An effort to strip Dr. Ezekiel Emanuel of a 2013 honor was voted down by the American Medical Association House of Delegates during its interim meeting in Dallas Monday amid controversy about Emanuel's recent article in the Atlantic saying he'd prefer to die at 75.
Emanuel was the 2013 winner of the American Medical Association Foundation's Isaac Hays, M.D. and John Bell, M.D. Award for Leadership in Medical Ethics and Professionalism.
But his Atlantic piece drew the ire of some AMA delegates. The article led Saratoga Springs, N.Y., ophthalmologist Dr. Gregory Pinto to introduce a resolution calling for the foundation, a philanthropic arm of the AMA, to rescind its award.
The award was named after the original co-authors of the AMA Code of Ethics, and Pinto's resolution (PDF) also directed the AMA to issue a public rebuke of Emanuel explaining how the opinion he expressed ran contrary to the AMA code, which calls on physicians to support access to medical care for all people without regard to age.
The resolution was debated Sunday before the House of Delegates Committee on Constitution and Bylaws.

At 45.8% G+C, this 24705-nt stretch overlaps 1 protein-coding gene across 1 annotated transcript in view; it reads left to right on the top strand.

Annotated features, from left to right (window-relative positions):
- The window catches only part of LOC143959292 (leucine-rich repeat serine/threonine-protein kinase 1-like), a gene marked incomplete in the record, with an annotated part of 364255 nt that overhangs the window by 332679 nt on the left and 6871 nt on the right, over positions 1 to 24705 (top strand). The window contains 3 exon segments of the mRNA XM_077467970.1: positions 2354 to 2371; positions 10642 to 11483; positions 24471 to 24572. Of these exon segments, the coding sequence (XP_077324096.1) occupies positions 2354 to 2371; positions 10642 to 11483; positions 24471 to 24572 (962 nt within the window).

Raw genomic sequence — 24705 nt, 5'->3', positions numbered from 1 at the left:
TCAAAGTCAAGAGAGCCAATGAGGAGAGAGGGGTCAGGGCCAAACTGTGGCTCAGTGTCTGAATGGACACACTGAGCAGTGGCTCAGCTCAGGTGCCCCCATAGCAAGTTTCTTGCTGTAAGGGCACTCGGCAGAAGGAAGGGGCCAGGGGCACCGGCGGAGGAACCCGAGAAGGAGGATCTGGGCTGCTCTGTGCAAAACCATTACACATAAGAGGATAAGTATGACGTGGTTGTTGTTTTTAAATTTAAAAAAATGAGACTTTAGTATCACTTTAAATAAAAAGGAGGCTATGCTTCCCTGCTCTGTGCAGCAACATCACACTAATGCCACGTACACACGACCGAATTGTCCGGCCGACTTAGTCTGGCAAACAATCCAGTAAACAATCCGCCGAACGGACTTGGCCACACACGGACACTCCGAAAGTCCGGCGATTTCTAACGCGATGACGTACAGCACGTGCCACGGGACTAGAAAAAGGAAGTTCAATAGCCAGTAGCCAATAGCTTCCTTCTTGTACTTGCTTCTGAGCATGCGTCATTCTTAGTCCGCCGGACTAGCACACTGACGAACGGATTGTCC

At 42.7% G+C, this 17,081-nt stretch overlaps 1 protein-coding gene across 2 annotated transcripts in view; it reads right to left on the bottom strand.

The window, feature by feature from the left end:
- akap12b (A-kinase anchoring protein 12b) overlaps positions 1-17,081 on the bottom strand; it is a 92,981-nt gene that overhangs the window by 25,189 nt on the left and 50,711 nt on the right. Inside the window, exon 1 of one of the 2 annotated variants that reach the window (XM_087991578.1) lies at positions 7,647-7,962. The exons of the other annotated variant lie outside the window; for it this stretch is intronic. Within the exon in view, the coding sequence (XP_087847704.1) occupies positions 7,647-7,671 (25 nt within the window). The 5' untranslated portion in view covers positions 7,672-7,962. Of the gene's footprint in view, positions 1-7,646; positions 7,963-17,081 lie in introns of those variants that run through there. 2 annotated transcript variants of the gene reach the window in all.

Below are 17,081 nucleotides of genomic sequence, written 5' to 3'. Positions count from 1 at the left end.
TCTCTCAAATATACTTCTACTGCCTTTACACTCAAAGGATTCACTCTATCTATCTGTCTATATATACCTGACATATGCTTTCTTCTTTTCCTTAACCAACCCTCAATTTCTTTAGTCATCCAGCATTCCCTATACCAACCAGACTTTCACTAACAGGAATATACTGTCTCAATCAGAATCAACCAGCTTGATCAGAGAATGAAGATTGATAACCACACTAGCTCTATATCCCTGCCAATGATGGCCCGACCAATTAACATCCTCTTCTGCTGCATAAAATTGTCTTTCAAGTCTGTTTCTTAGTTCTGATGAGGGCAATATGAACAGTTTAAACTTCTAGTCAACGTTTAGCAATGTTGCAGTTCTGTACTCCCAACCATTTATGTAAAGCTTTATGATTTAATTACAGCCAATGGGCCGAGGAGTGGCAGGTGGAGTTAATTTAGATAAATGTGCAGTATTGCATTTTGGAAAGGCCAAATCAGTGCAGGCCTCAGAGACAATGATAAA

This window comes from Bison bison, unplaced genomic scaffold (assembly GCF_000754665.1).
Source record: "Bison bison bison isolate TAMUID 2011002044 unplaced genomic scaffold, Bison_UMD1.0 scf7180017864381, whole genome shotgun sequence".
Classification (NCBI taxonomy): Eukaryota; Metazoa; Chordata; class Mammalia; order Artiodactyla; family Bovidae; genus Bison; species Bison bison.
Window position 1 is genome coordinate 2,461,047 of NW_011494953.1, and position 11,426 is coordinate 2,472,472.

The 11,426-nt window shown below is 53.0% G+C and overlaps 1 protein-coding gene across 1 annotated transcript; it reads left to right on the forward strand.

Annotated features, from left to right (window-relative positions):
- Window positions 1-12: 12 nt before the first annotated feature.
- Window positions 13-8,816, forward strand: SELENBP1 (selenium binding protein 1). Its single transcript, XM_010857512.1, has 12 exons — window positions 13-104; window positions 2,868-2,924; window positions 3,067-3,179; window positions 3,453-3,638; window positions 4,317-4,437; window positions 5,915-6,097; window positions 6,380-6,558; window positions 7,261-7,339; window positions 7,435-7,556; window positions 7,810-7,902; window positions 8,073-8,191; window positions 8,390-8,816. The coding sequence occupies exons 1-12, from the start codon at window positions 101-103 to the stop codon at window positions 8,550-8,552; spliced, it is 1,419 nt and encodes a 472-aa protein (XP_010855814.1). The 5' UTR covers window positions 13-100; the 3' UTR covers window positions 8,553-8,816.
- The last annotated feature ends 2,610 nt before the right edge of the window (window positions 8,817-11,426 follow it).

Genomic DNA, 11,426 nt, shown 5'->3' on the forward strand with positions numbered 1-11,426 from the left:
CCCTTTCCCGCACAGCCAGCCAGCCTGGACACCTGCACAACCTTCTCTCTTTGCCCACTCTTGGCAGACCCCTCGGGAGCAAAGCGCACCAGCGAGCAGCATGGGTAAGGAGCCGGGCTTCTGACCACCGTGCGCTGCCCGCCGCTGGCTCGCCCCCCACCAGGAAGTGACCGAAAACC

Testimony generally did not support censuring Emanuel by removing the honor, a committee report stated. “Many of those who testified clarified the point that Dr. Emanuel was speaking about himself in his article, and not patients in general. They noted that Dr. Emanuel is entitled to make his own decisions about healthcare, as all patients are.”
The report also noted that rescinding the award “would cause undue controversy” as the article in question did not relate to the award he received. It was added, however, that it would be important to have future discussions on the surrounding issues of end-of-life care, elder care and patient autonomy.
The committee, chaired by Dr. Mary Laplante, an OB-GYN from Westlake, Ohio, ultimately recommended that the resolution not be adopted. On Monday, this recommendation was followed by the full House of Delegates. There was a late move to amend Pinto's resolution by adding a sentence calling for the AMA to reaffirm the “ethical obligation of physicians to always treat patients with the patient's best interest in mind and informed consent.”
The amendment was not considered, however, as it was introduced after the committee's recommendations had already been voted on as a whole.
Emanuel chairs the University of Pennsylvania department of medical ethics and health policy. He is also a former health policy adviser for the Obama administration's Office of Management and Budget and National Economic Council.
Follow Andis Robeznieks on Twitter: @MHARobeznieks